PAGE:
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Sounders' Hydra shows itself in set-piece attacking

Unlike previous seasons, the Sounders have shown an ability to generate goals from a variety of attacking options on free kicks and corner kicks.

Kirby Lee-USA TODAY Sports

Although the Seattle Sounders' offense has cooled off a bit since the World Cup break, it is still among the league's elite. With 48 goals scored, they've already scored more goals than last year's team did during the regular season and playoffs combined (47). A big part of that is the increased production from Clint Dempsey (11 goals) and Obafemi Martins (12 goals), but they also have more players scoring more goals as this year's team already has eight players with two more more goals as opposed to last year which only had five.

This team is better from open play (1.15 goals per game this year as opposed to .85 last year) and draws and converts more penalties (5 of 6 this year vs. 3 of 4 a year ago), but they've also quietly been far more dangerous on set pieces. This is perhaps an element of the team that was not expected to improve, as Mauro Rosales (who puts in one of the best free kick deliveries) and Eddie Johnson (who is one of the best free kick finishers) both left the team. And while there hasn't been any one combination that has been markedly better than those two, this year the Sounders have produced the second most goals from corners and free kicks (13) and have been able to accomplish it with a variety of players serving them and finishing them.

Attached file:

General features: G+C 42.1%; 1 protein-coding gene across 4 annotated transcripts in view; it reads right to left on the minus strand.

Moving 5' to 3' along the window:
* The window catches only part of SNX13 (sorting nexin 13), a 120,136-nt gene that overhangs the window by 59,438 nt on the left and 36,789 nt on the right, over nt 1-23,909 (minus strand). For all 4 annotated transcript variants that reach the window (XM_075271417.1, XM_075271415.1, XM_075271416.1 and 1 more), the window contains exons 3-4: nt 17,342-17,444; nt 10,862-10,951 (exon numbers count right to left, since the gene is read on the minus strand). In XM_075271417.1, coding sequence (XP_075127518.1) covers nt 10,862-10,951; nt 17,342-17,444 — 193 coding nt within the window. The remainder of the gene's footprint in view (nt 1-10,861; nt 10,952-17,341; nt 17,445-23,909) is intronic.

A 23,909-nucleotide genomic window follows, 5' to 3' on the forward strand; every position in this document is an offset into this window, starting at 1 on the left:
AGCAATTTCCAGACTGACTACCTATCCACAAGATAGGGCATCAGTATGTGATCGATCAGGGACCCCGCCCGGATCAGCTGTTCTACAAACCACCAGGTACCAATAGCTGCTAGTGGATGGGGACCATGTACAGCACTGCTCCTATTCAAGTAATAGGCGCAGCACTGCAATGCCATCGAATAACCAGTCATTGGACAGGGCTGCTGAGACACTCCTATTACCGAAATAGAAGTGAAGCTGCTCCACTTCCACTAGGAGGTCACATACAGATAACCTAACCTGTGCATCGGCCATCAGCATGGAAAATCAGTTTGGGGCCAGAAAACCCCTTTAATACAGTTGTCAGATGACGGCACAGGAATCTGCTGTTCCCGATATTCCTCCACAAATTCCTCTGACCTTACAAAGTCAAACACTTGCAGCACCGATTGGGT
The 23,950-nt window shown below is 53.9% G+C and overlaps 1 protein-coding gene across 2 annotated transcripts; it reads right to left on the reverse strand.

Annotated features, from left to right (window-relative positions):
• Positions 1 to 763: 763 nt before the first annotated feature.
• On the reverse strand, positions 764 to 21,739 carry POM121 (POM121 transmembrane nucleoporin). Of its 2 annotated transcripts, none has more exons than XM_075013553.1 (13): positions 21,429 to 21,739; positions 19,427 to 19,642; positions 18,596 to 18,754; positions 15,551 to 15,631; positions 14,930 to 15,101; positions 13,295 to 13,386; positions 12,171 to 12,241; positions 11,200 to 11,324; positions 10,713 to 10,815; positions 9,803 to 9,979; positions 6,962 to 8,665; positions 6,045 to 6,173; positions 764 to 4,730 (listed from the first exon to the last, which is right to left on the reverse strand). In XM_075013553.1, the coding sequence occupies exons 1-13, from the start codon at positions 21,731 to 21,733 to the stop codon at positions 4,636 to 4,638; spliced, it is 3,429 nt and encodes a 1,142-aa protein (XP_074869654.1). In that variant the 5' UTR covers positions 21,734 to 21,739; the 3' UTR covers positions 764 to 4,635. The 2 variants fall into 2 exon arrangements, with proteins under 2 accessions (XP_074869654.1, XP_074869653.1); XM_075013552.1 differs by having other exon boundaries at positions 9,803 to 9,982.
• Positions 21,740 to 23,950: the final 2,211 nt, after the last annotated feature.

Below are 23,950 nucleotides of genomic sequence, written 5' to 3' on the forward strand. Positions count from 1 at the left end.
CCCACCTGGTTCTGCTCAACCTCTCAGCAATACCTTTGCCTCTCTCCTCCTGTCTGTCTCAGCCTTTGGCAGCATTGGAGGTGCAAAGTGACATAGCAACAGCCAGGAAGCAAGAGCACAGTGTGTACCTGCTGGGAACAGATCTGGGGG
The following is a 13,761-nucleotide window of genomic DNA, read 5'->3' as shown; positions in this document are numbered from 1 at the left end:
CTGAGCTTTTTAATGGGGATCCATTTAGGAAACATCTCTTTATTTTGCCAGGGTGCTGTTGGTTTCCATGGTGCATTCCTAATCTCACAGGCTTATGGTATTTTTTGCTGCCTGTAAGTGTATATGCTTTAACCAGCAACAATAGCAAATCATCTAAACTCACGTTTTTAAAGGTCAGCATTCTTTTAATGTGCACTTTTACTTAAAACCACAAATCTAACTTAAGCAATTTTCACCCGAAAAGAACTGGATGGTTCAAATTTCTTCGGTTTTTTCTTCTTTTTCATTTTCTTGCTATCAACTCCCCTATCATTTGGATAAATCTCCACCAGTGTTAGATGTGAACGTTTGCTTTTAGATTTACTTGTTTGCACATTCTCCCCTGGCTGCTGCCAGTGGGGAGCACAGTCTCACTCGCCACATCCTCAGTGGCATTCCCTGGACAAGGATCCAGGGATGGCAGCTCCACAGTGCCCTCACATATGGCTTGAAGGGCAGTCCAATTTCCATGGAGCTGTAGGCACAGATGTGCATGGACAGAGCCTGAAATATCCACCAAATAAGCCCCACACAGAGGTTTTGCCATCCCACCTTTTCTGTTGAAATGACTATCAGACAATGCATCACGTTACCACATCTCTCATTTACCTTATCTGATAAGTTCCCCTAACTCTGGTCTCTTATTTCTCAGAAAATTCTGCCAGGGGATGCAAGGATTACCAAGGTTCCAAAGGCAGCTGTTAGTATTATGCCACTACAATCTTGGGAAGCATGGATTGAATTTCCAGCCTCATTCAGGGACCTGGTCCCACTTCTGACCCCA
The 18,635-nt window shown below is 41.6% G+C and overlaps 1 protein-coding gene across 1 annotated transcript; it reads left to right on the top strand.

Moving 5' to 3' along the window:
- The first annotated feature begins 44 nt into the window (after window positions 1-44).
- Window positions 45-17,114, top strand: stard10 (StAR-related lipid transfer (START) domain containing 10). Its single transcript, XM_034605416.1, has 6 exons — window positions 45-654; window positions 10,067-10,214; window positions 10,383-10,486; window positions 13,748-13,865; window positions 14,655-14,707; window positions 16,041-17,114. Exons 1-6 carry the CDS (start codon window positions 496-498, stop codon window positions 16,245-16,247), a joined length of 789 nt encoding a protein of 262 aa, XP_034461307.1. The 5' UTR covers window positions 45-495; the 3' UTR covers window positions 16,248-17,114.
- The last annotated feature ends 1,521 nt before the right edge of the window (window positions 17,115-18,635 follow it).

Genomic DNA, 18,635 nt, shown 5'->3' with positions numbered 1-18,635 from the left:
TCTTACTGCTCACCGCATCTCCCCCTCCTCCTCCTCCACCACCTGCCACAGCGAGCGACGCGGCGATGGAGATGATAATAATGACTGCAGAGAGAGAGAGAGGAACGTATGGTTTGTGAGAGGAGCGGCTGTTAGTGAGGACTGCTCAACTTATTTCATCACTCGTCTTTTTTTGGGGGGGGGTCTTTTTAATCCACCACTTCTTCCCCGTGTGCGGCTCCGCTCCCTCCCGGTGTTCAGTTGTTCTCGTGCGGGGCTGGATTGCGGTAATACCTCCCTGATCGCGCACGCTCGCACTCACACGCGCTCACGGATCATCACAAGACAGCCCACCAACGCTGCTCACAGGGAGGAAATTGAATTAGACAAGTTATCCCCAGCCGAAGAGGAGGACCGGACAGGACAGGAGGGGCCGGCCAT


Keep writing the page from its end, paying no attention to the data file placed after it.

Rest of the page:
Just looking at the Chivas USA match, the Sounders were able to score three times from set pieces. Brad Evans was on the delivery side all three times, twice on free kicks and once on a corner. His two free kicks set up Andy Rose (who had not scored from a set piece or any other kind of goal this year) and the corner eventually found its way to Martins (who had not yet scored from a corner this year).

Evans became the third Sounder to set up a goal on a corner kick or free kick this year (joining Gonzalo Pineda and Marco Pappa). Last year Rosales was the only Sounder to have an assist on a corner and Marc Burch was the only other player to assist on a free kick.

But even looking at that way perhaps understates how much more versatile this year's set-piece attacking has proven to be.

As you probably remember, anytime Rosales was in the match and the Sounders had a corner or free kick in a dangerous area, he was going to be the one taking it. If Johnson was in the game, he was almost certainly going be the target. Every now and then Marc Burch might stand over the kick and go for goal, but the Sounders were very predictable in this way.

This year, there is far less predictability. Sure, Chad Marshall is the target a lot of times. But he's used as much as a decoy or as a facilitator (he's often heading the ball back across goal for someone else) as he is the goal-scoring target (and he only has one goal, by the way). Just as often Dempsey is the target of these chances, or Martins, or Lamar Neagle, or Kenny Cooper.

Just to make the defense's problems more varied, the Sounders also have four players (two left-footed and two right-footed) who are capable of doing different things. When the ball is in dangerous spot to shoot from, Dempsey or Pappa usually take it. When it's more of a service area, that's where Pineda and now Evans are more dangerous. Not only does it make it hard in real time to know how to set up, but it also makes it that much harder for defenses to prepare for the Sounders in training sessions.

It's obviously too early to say whether or not this will end up paying dividends in the playoffs -- where the Sounders have only scored once from a free kick or corner (Zach Scott in 2012) in their history -- but it's at least one reason to think this season could be different. In other words, Hail Hydra.

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